Over the course of a long management career, I saw a certain kind of scenario played out about, oh, maybe 2,000 times.

Manager (highly stressed): “I need the document right away! It’s for an important meeting with Schnauzer (the CEO)!” 

Employee (trying to stay calm): “Sure, it’ll just take me a minute to find it.”

Manager (growing more agitated by the second): “I don’t have a minute – I need it now!”

Employee (searching through a forest of files): “I know it’s in here somewhere...”

Manager (pained): “But where the heck is it? Schnauzer’s waiting!”

Employee (massively relieved): “Ah, here it is.”

Manager (grabbing the document): “Great.” (Then goes racing off to meeting thinking, Ah, that worked well—what a valuable employee—nothing like quick action and good forceful leadership!)

Employee: (Exhales and thinks: Whew, what a lunatic. Can’t take too much more of this...)

Wikimedia Commons
"The Daily Job" by Erik Pevernagie, Oil on canvas.
Source: Wikimedia Commons

I call it "inadvertent demoralization" —my own phrase—and I've long felt it's one of the most subtle but problematic tendencies of management.

As the little story above shows, it's the tendency of managers to sometimes demoralize employees without being aware they're doing it.

Inadvertent demoralization can take many, many forms. But to give a bit more texture to the issue, with employee engagement levels perennially hovering low around the 30% mark, here are five common ways managers scare away talented employees—without even trying to.

Provide an unclear career path. One thing a manager can count on: Talented people want to get ahead and make the most of themselves. As an old ad campaign slogan once put it: "Americans want to succeed, not merely survive." (As do, incidentally, people everywhere.) Given this reality, why would management not ensure that top talent has a clear means of advancement? Yet I've worked in many organizations in which remarkably little time was devoted to simple, logical career pathing. Without it, individual motivation can easily flag.

Ignore ideas. Talented people by nature are full of ideas. Often, ideas for new and better ways of doing things. For more efficient processes and creative ways of engaging customers. Few management actions dampen enthusiasm more than casually dismissing, or not having time for, an employee's carefully thought out innovation. I often call the management mindset of "this is the way is the way we've always done it here," the nine most dangerous words in business. For creative individuals it's a morale killer—even if you don't intend it to be.

Be unaware of the effect of the messages you send. Lack of self-awareness—plain and simple—of how one is coming across to others is one of the most fundamental challenges of management. I can't tell you how many times over the course of a several-decade-long management career I came out of meetings—due to a manager's tone, anger, impatience, frustration, lack of clarity, agitation (per the story above), thinking "that message probably isn't going to be received the way it was intended to be." Small things make a big difference. Talented people assume they'll be treated with respect. Loyalty is easy to lose and hard to regain.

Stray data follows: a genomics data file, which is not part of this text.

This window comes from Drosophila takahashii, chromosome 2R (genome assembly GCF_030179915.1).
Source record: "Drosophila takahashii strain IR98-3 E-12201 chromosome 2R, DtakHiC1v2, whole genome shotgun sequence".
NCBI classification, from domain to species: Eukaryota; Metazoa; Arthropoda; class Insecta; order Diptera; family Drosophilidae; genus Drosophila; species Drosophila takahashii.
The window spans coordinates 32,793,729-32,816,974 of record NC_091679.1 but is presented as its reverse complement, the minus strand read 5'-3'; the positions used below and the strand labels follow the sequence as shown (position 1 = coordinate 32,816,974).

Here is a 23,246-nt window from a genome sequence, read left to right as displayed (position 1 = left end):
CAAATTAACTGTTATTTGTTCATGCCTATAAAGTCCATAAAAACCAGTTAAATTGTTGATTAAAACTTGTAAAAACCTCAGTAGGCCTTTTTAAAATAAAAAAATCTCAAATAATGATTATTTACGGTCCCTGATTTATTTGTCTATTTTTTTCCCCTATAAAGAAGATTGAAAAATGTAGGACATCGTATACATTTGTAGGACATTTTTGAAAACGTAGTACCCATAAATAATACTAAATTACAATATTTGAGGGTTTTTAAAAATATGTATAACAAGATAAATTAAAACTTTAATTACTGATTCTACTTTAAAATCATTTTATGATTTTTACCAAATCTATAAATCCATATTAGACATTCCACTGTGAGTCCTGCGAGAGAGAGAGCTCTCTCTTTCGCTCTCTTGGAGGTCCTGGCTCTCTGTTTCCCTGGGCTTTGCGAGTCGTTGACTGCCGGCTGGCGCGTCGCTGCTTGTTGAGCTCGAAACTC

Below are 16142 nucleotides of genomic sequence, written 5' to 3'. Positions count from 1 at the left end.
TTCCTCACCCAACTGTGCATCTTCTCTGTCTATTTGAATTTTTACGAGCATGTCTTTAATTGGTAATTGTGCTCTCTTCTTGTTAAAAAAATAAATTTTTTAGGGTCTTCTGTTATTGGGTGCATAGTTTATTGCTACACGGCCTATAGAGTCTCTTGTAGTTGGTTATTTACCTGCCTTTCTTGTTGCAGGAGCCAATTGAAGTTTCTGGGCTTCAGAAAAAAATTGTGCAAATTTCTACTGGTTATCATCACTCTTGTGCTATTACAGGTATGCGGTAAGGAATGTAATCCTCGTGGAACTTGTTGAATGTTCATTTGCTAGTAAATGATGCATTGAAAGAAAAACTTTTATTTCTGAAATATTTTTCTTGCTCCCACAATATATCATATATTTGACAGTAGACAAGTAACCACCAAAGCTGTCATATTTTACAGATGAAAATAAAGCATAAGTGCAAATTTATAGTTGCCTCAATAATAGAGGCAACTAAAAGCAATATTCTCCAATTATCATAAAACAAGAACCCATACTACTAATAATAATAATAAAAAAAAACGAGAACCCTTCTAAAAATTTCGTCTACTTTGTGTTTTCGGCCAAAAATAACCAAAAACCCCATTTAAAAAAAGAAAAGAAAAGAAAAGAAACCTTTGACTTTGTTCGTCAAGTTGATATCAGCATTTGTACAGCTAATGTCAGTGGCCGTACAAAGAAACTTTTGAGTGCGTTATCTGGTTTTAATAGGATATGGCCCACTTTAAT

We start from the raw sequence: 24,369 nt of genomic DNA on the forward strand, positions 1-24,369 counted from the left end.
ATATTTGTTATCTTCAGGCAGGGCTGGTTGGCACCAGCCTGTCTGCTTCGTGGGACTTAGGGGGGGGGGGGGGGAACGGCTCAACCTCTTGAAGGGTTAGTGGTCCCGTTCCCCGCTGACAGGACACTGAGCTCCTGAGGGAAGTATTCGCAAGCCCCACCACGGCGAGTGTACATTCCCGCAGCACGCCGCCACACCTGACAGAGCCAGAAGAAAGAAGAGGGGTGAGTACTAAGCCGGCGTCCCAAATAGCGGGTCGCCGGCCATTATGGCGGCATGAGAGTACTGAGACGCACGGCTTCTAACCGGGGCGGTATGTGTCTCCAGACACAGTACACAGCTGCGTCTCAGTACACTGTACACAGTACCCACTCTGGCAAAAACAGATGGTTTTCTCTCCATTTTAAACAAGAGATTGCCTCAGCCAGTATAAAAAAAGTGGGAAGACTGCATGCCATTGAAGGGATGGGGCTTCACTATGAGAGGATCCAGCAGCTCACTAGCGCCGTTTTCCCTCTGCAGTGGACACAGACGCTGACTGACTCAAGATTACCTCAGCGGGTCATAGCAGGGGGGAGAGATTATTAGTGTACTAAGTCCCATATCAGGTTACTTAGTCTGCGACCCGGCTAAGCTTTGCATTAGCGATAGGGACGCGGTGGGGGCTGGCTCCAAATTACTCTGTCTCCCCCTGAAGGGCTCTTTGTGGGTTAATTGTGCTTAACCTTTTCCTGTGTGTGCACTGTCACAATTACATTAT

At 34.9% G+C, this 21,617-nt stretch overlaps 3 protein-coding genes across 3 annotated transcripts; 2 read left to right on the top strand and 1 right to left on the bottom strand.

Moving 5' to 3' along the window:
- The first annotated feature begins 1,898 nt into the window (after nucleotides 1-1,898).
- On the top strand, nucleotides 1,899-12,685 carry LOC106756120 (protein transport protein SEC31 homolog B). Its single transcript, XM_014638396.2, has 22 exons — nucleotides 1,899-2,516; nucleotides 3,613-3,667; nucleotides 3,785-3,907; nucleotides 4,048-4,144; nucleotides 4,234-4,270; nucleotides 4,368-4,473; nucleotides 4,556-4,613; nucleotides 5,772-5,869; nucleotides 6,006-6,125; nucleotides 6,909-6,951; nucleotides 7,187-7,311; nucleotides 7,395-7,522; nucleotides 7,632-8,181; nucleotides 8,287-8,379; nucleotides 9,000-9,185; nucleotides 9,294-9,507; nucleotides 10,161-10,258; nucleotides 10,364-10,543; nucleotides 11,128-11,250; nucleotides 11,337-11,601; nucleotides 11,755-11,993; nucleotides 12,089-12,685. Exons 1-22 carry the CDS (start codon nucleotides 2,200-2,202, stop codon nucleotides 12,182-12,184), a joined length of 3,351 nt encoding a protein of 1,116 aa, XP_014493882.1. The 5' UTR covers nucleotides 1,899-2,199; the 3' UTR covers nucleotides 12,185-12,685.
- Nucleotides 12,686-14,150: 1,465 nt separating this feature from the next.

Sweat the small stuff. Studies show that millennials in particular (and in truth employees of all ages) respond better to coaching than to traditional command-and-control management. Yet managers often lapse into a tendency to "sweat the small stuff"—default to nettlesome micromanagement—because it's easy, and it gives managers the illusion they're doing something by taking action, even when that action does little but frustrate those on the receiving end.

Forget about feedback. A recent study from TINYpulse that I wrote about discussed the importance of feedback in 2017, and how management feedback is in chronically short supply but continuously large demand. And why wouldn't it be? Employees in general—and talented employees in particular—want to know how they're doing. They take pride in their work and want to be sure they're doing it well. Providing timely feedback is a core management function, and the lack of receiving it causes concern.

Most of the management issues noted here—career paths, communication, tone of voice, lack of feedback, etc.—involve problems of "omission" rather than "commission."

That's the real challenge of "inadvertent demoralization"—it's subtle and easy to overlook. That is, until valuable employees begin to vote... with their feet.

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